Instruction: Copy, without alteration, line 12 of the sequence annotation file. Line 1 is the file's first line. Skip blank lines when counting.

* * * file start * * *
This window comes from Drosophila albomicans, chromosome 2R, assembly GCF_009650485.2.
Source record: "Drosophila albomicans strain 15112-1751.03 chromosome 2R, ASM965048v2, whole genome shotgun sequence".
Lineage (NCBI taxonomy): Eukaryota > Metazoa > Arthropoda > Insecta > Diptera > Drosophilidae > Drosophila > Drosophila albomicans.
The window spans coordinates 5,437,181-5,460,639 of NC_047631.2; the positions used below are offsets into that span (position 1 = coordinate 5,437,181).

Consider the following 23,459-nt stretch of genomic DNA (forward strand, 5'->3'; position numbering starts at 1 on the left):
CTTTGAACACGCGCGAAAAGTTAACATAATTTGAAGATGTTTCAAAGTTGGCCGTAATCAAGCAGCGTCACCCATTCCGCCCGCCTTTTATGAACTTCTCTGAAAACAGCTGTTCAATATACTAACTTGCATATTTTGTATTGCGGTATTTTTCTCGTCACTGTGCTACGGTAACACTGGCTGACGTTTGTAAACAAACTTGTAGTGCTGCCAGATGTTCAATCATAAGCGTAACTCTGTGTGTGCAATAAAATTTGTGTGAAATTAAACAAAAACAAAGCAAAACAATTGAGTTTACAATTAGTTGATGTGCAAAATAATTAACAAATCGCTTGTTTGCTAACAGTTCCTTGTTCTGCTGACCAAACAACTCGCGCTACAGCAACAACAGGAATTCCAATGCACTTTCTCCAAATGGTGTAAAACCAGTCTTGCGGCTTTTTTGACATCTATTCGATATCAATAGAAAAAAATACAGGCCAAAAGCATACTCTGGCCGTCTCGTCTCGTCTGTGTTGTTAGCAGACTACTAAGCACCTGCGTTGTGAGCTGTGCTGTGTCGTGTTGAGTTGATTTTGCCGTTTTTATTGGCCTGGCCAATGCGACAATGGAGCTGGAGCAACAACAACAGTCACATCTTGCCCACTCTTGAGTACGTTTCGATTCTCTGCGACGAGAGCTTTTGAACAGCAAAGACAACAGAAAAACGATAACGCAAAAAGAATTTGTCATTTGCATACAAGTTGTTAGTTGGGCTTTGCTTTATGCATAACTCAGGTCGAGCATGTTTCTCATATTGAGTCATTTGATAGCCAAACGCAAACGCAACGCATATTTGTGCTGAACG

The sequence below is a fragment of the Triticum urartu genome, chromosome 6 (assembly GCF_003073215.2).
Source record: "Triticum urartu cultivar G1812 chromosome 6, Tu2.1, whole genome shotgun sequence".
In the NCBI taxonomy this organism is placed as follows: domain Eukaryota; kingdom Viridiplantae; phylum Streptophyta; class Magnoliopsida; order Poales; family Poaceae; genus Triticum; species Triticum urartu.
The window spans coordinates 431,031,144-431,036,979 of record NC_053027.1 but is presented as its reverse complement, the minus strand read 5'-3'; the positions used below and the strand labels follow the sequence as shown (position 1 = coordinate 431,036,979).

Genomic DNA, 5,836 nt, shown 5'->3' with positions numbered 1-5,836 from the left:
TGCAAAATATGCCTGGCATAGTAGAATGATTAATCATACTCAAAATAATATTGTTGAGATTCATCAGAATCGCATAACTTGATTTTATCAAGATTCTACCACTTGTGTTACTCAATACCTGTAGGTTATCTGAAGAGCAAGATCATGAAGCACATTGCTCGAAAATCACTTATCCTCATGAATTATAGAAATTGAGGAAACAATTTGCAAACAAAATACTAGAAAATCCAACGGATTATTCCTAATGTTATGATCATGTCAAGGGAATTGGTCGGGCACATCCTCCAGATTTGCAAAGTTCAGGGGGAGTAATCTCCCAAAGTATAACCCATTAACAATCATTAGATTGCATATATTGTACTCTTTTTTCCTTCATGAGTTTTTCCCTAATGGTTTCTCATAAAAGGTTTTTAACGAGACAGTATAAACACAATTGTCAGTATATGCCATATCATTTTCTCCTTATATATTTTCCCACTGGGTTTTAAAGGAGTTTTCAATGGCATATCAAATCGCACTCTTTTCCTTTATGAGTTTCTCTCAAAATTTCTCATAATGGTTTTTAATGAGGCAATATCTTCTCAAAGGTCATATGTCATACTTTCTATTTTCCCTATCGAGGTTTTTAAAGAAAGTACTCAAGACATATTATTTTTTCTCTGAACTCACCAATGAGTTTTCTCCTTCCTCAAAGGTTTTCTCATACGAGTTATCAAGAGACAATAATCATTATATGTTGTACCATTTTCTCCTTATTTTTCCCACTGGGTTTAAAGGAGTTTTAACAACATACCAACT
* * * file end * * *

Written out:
TGCAAAATATGCCTGGCATAGTAGAATGATTAATCATACTCAAAATAATATTGTTGAGATTCATCAGAATCGCATAACTTGATTTTATCAAGATTCTACCACTTGTGTTACTCAATACCTGTAGGTTATCTGAAGAGCAAGATCATGAAGCACATTGCTCGAAAATCACTTATCCTCATGAATTATAGAAATTGAGGAAACAATTTGCAAACAAAATACTAGAAAATCCAACGGATTATTCCTAATGTTATGATCATGTCAAGGGAATTGGTCGGGCACATCCTCCAGATTTGCAAAGTTCAGGGGGAGTAATCTCCCAAAGTATAACCCATTAACAATCATTAGATTGCATATATTGTACTCTTTTTTCCTTCATGAGTTTTTCCCTAATGGTTTCTCATAAAAGGTTTTTAACGAGACAGTATAAACACAATTGTCAGTATATGCCATATCATTTTCTCCTTATATATTTTCCCACTGGGTTTTAAAGGAGTTTTCAATGGCATATCAAATCGCACTCTTTTCCTTTATGAGTTTCTCTCAAAATTTCTCATAATGGTTTTTAATGAGGCAATATCTTCTCAAAGGTCATATGTCATACTTTCTATTTTCCCTATCGAGGTTTTTAAAGAAAGTACTCAAGACATATTATTTTTTCTCTGAACTCACCAATGAGTTTTCTCCTTCCTCAAAGGTTTTCTCATACGAGTTATCAAGAGACAATAATCATTATATGTTGTACCATTTTCTCCTTATTTTTCCCACTGGGTTTAAAGGAGTTTTAACAACATACCAACT